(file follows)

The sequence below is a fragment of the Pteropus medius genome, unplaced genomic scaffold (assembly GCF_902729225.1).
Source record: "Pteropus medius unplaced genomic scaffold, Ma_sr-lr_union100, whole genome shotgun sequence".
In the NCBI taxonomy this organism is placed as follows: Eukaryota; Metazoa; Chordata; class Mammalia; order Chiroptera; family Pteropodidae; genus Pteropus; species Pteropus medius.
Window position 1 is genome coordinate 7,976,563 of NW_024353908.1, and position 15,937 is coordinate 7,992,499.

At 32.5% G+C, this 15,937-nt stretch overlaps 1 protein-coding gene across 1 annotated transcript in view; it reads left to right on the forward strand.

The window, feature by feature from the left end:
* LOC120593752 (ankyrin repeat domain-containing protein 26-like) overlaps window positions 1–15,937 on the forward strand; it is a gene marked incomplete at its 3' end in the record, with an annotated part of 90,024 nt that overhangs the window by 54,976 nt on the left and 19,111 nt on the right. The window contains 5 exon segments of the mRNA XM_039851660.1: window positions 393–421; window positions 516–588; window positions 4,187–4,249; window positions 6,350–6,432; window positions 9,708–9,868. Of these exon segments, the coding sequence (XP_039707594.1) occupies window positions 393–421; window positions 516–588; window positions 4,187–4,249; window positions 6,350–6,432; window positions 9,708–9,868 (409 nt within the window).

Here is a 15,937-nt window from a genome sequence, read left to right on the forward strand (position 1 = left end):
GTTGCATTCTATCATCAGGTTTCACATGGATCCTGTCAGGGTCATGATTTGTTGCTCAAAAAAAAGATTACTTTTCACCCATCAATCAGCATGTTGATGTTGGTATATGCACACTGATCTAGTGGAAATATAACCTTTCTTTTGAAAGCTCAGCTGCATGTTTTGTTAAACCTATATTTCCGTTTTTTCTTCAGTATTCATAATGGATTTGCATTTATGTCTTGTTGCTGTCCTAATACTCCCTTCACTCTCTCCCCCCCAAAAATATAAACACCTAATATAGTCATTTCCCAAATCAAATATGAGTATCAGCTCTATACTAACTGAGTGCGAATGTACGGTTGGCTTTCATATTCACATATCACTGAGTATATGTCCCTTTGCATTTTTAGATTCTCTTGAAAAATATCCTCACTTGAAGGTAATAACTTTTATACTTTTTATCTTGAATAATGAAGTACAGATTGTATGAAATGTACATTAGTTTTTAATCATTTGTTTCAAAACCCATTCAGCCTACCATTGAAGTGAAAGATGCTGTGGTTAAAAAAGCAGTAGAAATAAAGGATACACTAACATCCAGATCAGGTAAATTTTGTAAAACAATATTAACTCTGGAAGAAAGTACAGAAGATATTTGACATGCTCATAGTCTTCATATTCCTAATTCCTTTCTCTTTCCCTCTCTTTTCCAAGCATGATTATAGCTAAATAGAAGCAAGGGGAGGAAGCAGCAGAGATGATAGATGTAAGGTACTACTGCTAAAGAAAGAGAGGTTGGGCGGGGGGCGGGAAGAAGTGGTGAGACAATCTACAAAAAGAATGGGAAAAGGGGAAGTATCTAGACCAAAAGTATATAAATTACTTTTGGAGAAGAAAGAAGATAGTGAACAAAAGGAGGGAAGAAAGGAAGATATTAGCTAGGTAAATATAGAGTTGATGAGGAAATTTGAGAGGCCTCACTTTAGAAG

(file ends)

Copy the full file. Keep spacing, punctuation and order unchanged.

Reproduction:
The sequence below is a fragment of the Pteropus medius genome, unplaced genomic scaffold (assembly GCF_902729225.1).
Source record: "Pteropus medius unplaced genomic scaffold, Ma_sr-lr_union100, whole genome shotgun sequence".
In the NCBI taxonomy this organism is placed as follows: Eukaryota; Metazoa; Chordata; class Mammalia; order Chiroptera; family Pteropodidae; genus Pteropus; species Pteropus medius.
Window position 1 is genome coordinate 7,976,563 of NW_024353908.1, and position 15,937 is coordinate 7,992,499.

At 32.5% G+C, this 15,937-nt stretch overlaps 1 protein-coding gene across 1 annotated transcript in view; it reads left to right on the forward strand.

The window, feature by feature from the left end:
* LOC120593752 (ankyrin repeat domain-containing protein 26-like) overlaps window positions 1–15,937 on the forward strand; it is a gene marked incomplete at its 3' end in the record, with an annotated part of 90,024 nt that overhangs the window by 54,976 nt on the left and 19,111 nt on the right. The window contains 5 exon segments of the mRNA XM_039851660.1: window positions 393–421; window positions 516–588; window positions 4,187–4,249; window positions 6,350–6,432; window positions 9,708–9,868. Of these exon segments, the coding sequence (XP_039707594.1) occupies window positions 393–421; window positions 516–588; window positions 4,187–4,249; window positions 6,350–6,432; window positions 9,708–9,868 (409 nt within the window).

Here is a 15,937-nt window from a genome sequence, read left to right on the forward strand (position 1 = left end):
GTTGCATTCTATCATCAGGTTTCACATGGATCCTGTCAGGGTCATGATTTGTTGCTCAAAAAAAAGATTACTTTTCACCCATCAATCAGCATGTTGATGTTGGTATATGCACACTGATCTAGTGGAAATATAACCTTTCTTTTGAAAGCTCAGCTGCATGTTTTGTTAAACCTATATTTCCGTTTTTTCTTCAGTATTCATAATGGATTTGCATTTATGTCTTGTTGCTGTCCTAATACTCCCTTCACTCTCTCCCCCCCAAAAATATAAACACCTAATATAGTCATTTCCCAAATCAAATATGAGTATCAGCTCTATACTAACTGAGTGCGAATGTACGGTTGGCTTTCATATTCACATATCACTGAGTATATGTCCCTTTGCATTTTTAGATTCTCTTGAAAAATATCCTCACTTGAAGGTAATAACTTTTATACTTTTTATCTTGAATAATGAAGTACAGATTGTATGAAATGTACATTAGTTTTTAATCATTTGTTTCAAAACCCATTCAGCCTACCATTGAAGTGAAAGATGCTGTGGTTAAAAAAGCAGTAGAAATAAAGGATACACTAACATCCAGATCAGGTAAATTTTGTAAAACAATATTAACTCTGGAAGAAAGTACAGAAGATATTTGACATGCTCATAGTCTTCATATTCCTAATTCCTTTCTCTTTCCCTCTCTTTTCCAAGCATGATTATAGCTAAATAGAAGCAAGGGGAGGAAGCAGCAGAGATGATAGATGTAAGGTACTACTGCTAAAGAAAGAGAGGTTGGGCGGGGGGCGGGAAGAAGTGGTGAGACAATCTACAAAAAGAATGGGAAAAGGGGAAGTATCTAGACCAAAAGTATATAAATTACTTTTGGAGAAGAAAGAAGATAGTGAACAAAAGGAGGGAAGAAAGGAAGATATTAGCTAGGTAAATATAGAGTTGATGAGGAAATTTGAGAGGCCTCACTTTAGAAG